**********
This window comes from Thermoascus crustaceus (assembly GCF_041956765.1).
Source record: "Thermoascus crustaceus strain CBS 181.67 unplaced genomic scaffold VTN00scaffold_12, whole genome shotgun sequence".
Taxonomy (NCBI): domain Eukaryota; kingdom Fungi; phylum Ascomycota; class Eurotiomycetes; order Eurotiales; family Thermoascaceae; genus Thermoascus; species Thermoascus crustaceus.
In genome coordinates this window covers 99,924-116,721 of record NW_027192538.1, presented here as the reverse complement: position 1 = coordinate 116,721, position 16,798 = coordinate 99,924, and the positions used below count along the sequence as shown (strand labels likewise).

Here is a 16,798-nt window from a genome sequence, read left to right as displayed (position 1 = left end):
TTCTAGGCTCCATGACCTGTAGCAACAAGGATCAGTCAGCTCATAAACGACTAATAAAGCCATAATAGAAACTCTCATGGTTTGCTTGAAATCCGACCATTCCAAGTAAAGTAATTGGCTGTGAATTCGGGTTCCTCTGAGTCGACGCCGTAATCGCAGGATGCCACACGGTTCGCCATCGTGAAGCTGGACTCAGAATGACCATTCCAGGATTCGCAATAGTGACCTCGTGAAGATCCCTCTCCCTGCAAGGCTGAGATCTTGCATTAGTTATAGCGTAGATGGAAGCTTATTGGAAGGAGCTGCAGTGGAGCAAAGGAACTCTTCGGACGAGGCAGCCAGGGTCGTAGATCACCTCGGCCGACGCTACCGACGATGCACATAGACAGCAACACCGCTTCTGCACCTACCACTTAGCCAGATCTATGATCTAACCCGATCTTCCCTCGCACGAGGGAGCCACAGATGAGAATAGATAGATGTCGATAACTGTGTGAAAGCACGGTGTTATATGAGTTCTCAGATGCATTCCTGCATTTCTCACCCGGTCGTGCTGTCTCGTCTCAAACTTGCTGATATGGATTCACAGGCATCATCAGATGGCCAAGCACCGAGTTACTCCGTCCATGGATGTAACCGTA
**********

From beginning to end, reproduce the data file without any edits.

This window comes from Thermoascus crustaceus (assembly GCF_041956765.1).
Source record: "Thermoascus crustaceus strain CBS 181.67 unplaced genomic scaffold VTN00scaffold_12, whole genome shotgun sequence".
Taxonomy (NCBI): domain Eukaryota; kingdom Fungi; phylum Ascomycota; class Eurotiomycetes; order Eurotiales; family Thermoascaceae; genus Thermoascus; species Thermoascus crustaceus.
In genome coordinates this window covers 99,924-116,721 of record NW_027192538.1, presented here as the reverse complement: position 1 = coordinate 116,721, position 16,798 = coordinate 99,924, and the positions used below count along the sequence as shown (strand labels likewise).

Here is a 16,798-nt window from a genome sequence, read left to right as displayed (position 1 = left end):
TTCTAGGCTCCATGACCTGTAGCAACAAGGATCAGTCAGCTCATAAACGACTAATAAAGCCATAATAGAAACTCTCATGGTTTGCTTGAAATCCGACCATTCCAAGTAAAGTAATTGGCTGTGAATTCGGGTTCCTCTGAGTCGACGCCGTAATCGCAGGATGCCACACGGTTCGCCATCGTGAAGCTGGACTCAGAATGACCATTCCAGGATTCGCAATAGTGACCTCGTGAAGATCCCTCTCCCTGCAAGGCTGAGATCTTGCATTAGTTATAGCGTAGATGGAAGCTTATTGGAAGGAGCTGCAGTGGAGCAAAGGAACTCTTCGGACGAGGCAGCCAGGGTCGTAGATCACCTCGGCCGACGCTACCGACGATGCACATAGACAGCAACACCGCTTCTGCACCTACCACTTAGCCAGATCTATGATCTAACCCGATCTTCCCTCGCACGAGGGAGCCACAGATGAGAATAGATAGATGTCGATAACTGTGTGAAAGCACGGTGTTATATGAGTTCTCAGATGCATTCCTGCATTTCTCACCCGGTCGTGCTGTCTCGTCTCAAACTTGCTGATATGGATTCACAGGCATCATCAGATGGCCAAGCACCGAGTTACTCCGTCCATGGATGTAACCGTA